McConnell tells colleagues that Kentucky is on precipice when it comes to heroin

05/14/2014 03:11 PM

U.S. Sen. Mitch McConnell suggested to his fellow senators Wednesday that states like Kentucky must rely more on federally-funded regional drug task forces and agencies to combat problems like the intensifying heroin problem in Kentucky.

McConnell, addressing the U.S. Senate Caucus on International Narcotics Control, spoke of the alarming increase of heroin deaths in Kentucky and made a pitch to work with state and federal stakeholders to save lives.

McConnell said addicts have shifted away from prescription pain killers as state lawmakers have made them more difficult to obtain. Instead, he said it’s clear they’re choosing heroin, which is causing an increase in drug overdose deaths and Hepatitis C cases caused by sharing dirty needles.

“The problem of heroin abuse is spreading like a cancer across the Bluegrass State, where we are losing close to 100 fellow Kentuckians a month to drug-related deaths. This is more lives lost than to fatal car crashes,” McConnell said.

While painting a picture of a vibrant Northern Kentucky rich in culture McConnell said the area rests at a tipping point because of heroin.

“Thankfully, the ending to this story has yet to be written. That’s why I’m here today, to share with you the gravity of the heroin threat to my constituents, and to pledge to work with all stakeholders to save lives in Kentucky from this terrible growing threat,” he said.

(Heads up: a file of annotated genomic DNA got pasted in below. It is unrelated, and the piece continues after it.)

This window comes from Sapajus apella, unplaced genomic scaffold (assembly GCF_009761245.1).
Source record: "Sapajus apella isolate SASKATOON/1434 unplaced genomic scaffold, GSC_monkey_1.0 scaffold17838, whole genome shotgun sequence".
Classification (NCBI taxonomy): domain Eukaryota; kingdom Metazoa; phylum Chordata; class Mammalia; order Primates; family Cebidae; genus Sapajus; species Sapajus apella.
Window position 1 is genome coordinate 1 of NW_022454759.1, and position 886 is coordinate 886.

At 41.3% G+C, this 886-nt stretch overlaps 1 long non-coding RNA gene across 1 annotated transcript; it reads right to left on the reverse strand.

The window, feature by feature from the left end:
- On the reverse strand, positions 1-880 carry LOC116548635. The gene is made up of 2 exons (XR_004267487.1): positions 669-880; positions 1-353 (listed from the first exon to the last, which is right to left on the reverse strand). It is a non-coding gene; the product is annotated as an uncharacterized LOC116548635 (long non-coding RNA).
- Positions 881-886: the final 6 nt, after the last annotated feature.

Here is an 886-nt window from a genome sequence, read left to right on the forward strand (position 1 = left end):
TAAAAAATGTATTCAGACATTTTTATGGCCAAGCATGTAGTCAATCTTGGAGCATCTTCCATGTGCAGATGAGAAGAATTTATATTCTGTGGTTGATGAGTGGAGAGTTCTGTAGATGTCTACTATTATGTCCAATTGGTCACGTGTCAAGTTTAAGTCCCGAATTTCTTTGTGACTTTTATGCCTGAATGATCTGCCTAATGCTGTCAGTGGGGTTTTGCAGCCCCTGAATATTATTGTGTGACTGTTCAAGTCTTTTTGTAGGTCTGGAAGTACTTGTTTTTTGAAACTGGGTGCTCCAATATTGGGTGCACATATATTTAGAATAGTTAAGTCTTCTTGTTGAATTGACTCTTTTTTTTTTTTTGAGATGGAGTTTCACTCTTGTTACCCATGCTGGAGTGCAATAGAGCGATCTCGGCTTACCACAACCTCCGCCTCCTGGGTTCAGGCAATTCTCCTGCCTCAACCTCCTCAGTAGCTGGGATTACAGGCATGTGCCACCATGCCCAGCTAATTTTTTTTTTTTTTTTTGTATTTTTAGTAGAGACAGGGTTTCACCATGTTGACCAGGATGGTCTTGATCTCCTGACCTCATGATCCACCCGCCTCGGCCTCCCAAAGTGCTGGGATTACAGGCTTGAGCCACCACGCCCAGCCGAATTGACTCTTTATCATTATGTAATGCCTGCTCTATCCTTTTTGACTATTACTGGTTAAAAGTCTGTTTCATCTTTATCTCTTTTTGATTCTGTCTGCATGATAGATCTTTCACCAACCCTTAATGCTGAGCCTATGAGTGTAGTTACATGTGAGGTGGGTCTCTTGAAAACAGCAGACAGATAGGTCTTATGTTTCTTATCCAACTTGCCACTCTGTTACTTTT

Neither McConnell nor the other presenters suggested solutions. But McConnell did list three takeaways from a 90 minute long listening tour he held in Northern Kentucky earlier this spring .

“First, as noted, it is clear that the increase in heroin addiction is tied to our fight against the prescription drug abuse epidemic, which is largely driven by the abuse of prescription pain killers,” McConnell said. “Second, while Kentucky is making progress with greater education, more aggressive prosecutions, and enhanced regulatory authorities at the state level, we need a combination of both treatment and incarceration to be a part of the solution.”

“Lastly, the heroin trade is no respecter of borders, which is why multi-jurisdictional and multi-agency law-enforcement efforts, such as the Appalachia High Intensity Drug Trafficking Area, or HIDTA, are so crucial. In this era of finite federal resources, we must use these inter-agency partnerships to the best extent to maximize our return from the federal dollars we spent to combat this epidemic.”


Subscribe to email updates.

Subscribe and get the latest political intelligence delivered to your inbox.